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Impact of treatment heterogeneity on drug resistance and supply chain costs.

Spiliotopoulou E, Boni MF, Yadav P - Socioecon Plann Sci (2013)

Bottom Line: Using a model for disease transmission and resistance spread, we show that treatment with multiple drugs, on a population level, results in better resistance-related health outcomes, but more interestingly, the marginal benefit decreases as the number of drugs used increases.We compare this benefit with the corresponding change in procurement and safety stock holding costs that result from higher drug variety in the supply chain.Our model lends insights to policy makers into the socially optimal size of drug assortment for a given context.

View Article: PubMed Central - PubMed

Affiliation: MIT-Zaragoza International Logistics Program, Zaragoza Logistics Center, Zaragoza 50197, Spain.

ABSTRACT

The efficacy of scarce drugs for many infectious diseases is threatened by the emergence and spread of resistance. Multiple studies show that available drugs should be used in a socially optimal way to contain drug resistance. This paper studies the tradeoff between risk of drug resistance and operational costs when using multiple drugs for a specific disease. Using a model for disease transmission and resistance spread, we show that treatment with multiple drugs, on a population level, results in better resistance-related health outcomes, but more interestingly, the marginal benefit decreases as the number of drugs used increases. We compare this benefit with the corresponding change in procurement and safety stock holding costs that result from higher drug variety in the supply chain. Using a large-scale simulation based on malaria transmission dynamics, we show that disease prevalence seems to be a less important factor when deciding the optimal width of drug assortment, compared to the duration of one episode of the disease and the price of the drug(s) used. Our analysis shows that under a wide variety of scenarios for disease prevalence and drug cost, it is optimal to simultaneously deploy multiple drugs in the population. If the drug price is high, large volume purchasing discounts are available, and disease prevalence is high, it may be optimal to use only one drug. Our model lends insights to policy makers into the socially optimal size of drug assortment for a given context.

No MeSH data available.


Related in: MedlinePlus

Disease transmission and resistance evolution in case of n drugs.
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fig9: Disease transmission and resistance evolution in case of n drugs.

Mentions: This model for disease transmission and resistance evolution when n drugs are employed simultaneously is presented schematically in Fig. 9Fig. 9


Impact of treatment heterogeneity on drug resistance and supply chain costs.

Spiliotopoulou E, Boni MF, Yadav P - Socioecon Plann Sci (2013)

Disease transmission and resistance evolution in case of n drugs.
© Copyright Policy
Related In: Results  -  Collection

License
Show All Figures
getmorefigures.php?uid=PMC4375612&req=5

fig9: Disease transmission and resistance evolution in case of n drugs.
Mentions: This model for disease transmission and resistance evolution when n drugs are employed simultaneously is presented schematically in Fig. 9Fig. 9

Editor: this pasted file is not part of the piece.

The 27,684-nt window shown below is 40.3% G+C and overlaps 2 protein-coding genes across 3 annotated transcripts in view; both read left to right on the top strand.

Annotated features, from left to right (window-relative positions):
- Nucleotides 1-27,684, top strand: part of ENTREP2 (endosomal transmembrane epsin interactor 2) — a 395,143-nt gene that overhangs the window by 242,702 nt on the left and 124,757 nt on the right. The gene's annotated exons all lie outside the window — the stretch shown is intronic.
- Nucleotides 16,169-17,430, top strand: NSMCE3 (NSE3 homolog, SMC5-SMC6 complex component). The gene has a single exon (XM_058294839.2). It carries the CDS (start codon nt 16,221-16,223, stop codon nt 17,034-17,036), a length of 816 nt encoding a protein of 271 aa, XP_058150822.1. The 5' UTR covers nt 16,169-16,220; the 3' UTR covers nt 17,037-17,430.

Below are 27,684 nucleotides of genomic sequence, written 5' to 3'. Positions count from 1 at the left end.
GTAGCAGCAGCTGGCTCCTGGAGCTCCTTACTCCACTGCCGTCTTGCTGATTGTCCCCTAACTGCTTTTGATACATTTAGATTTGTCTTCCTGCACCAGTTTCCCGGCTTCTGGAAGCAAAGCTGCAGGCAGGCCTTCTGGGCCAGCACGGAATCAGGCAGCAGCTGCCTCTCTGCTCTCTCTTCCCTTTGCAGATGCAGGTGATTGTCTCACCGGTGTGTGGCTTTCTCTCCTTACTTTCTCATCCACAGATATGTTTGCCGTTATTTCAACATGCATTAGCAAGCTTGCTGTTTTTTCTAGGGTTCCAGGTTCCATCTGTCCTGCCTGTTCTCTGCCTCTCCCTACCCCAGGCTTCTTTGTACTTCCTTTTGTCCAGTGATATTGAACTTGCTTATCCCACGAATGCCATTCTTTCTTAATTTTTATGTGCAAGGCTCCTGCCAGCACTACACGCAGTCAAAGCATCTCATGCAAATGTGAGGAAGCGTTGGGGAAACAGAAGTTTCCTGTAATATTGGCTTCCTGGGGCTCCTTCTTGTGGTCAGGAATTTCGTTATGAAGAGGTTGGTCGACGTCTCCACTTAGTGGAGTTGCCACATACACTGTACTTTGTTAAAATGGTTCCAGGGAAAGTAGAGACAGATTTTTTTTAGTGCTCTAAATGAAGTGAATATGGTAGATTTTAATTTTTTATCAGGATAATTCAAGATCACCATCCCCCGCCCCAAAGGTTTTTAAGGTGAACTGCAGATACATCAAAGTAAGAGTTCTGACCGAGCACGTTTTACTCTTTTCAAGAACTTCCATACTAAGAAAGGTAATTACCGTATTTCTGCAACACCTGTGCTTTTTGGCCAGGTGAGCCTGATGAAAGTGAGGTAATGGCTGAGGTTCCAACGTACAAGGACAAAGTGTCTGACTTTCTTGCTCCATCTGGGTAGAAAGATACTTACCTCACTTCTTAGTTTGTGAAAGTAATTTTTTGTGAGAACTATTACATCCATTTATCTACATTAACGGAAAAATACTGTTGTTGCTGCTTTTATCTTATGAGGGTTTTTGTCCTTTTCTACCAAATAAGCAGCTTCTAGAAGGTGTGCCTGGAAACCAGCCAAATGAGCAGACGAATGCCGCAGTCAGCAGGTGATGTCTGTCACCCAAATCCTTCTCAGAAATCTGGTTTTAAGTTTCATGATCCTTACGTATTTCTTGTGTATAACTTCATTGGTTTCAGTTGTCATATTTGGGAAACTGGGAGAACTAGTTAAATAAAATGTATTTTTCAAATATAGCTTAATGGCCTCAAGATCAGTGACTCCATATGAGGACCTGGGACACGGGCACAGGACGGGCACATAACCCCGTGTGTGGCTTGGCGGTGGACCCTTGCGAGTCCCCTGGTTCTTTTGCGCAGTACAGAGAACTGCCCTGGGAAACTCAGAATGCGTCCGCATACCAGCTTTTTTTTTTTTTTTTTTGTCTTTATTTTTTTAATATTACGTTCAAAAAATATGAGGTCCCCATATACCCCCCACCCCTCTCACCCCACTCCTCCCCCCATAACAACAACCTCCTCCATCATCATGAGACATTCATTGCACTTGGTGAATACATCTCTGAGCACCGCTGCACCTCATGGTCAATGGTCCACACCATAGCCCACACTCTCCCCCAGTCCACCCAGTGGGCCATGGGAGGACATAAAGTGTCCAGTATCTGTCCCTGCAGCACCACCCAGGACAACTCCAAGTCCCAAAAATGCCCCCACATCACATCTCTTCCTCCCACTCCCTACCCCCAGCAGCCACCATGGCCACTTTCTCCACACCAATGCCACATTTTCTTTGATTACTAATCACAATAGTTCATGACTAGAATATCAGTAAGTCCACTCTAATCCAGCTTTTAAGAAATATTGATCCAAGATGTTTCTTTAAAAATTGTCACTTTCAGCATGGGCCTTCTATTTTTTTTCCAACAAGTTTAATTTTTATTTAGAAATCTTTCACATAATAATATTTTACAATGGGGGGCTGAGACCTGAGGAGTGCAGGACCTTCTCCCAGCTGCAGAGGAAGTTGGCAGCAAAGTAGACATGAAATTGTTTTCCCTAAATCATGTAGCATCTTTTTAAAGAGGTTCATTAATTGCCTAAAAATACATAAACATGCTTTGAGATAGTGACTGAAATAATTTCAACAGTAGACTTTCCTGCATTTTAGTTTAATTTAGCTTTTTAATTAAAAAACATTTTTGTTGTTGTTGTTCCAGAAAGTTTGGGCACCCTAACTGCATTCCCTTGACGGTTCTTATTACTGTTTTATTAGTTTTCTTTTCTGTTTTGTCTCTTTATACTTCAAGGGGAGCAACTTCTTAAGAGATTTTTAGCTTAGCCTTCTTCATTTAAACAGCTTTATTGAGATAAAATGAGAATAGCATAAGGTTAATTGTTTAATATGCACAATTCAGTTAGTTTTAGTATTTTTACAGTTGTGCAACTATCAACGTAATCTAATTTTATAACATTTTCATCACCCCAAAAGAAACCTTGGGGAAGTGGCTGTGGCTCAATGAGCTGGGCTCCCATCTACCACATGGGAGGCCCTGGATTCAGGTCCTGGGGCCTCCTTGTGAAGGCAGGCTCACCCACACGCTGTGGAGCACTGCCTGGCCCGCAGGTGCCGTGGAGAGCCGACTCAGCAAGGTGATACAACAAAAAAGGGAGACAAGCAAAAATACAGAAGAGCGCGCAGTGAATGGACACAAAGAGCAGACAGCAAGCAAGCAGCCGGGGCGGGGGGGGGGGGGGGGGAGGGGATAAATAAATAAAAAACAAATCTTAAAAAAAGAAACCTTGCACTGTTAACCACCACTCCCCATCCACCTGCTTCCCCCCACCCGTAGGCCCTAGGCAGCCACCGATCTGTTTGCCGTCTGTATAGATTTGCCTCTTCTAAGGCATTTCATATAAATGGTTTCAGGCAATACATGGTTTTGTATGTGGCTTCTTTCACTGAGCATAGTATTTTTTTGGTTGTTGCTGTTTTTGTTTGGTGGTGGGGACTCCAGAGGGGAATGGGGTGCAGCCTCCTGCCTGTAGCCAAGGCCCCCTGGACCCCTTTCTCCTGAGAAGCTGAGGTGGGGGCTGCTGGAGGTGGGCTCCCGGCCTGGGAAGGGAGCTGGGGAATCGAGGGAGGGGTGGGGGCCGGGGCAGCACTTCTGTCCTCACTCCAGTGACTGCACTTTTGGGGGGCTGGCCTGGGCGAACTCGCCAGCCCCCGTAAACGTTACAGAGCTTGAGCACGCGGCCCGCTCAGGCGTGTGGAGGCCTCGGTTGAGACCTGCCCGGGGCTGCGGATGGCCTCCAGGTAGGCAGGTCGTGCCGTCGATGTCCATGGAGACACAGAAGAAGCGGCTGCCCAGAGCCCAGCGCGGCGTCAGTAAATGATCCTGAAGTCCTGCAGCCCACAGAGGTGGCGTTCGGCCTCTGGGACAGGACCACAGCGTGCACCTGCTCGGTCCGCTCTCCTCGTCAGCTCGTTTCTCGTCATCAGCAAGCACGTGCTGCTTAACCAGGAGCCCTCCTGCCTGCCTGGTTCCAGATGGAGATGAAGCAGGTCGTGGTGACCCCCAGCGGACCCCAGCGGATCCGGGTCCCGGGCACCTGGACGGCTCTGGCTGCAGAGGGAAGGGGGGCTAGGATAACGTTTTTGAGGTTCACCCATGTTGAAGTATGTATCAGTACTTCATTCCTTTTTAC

Bottom Line: Using a model for disease transmission and resistance spread, we show that treatment with multiple drugs, on a population level, results in better resistance-related health outcomes, but more interestingly, the marginal benefit decreases as the number of drugs used increases.We compare this benefit with the corresponding change in procurement and safety stock holding costs that result from higher drug variety in the supply chain.Our model lends insights to policy makers into the socially optimal size of drug assortment for a given context.

View Article: PubMed Central - PubMed

Affiliation: MIT-Zaragoza International Logistics Program, Zaragoza Logistics Center, Zaragoza 50197, Spain.

ABSTRACT

The efficacy of scarce drugs for many infectious diseases is threatened by the emergence and spread of resistance. Multiple studies show that available drugs should be used in a socially optimal way to contain drug resistance. This paper studies the tradeoff between risk of drug resistance and operational costs when using multiple drugs for a specific disease. Using a model for disease transmission and resistance spread, we show that treatment with multiple drugs, on a population level, results in better resistance-related health outcomes, but more interestingly, the marginal benefit decreases as the number of drugs used increases. We compare this benefit with the corresponding change in procurement and safety stock holding costs that result from higher drug variety in the supply chain. Using a large-scale simulation based on malaria transmission dynamics, we show that disease prevalence seems to be a less important factor when deciding the optimal width of drug assortment, compared to the duration of one episode of the disease and the price of the drug(s) used. Our analysis shows that under a wide variety of scenarios for disease prevalence and drug cost, it is optimal to simultaneously deploy multiple drugs in the population. If the drug price is high, large volume purchasing discounts are available, and disease prevalence is high, it may be optimal to use only one drug. Our model lends insights to policy makers into the socially optimal size of drug assortment for a given context.

No MeSH data available.


Related in: MedlinePlus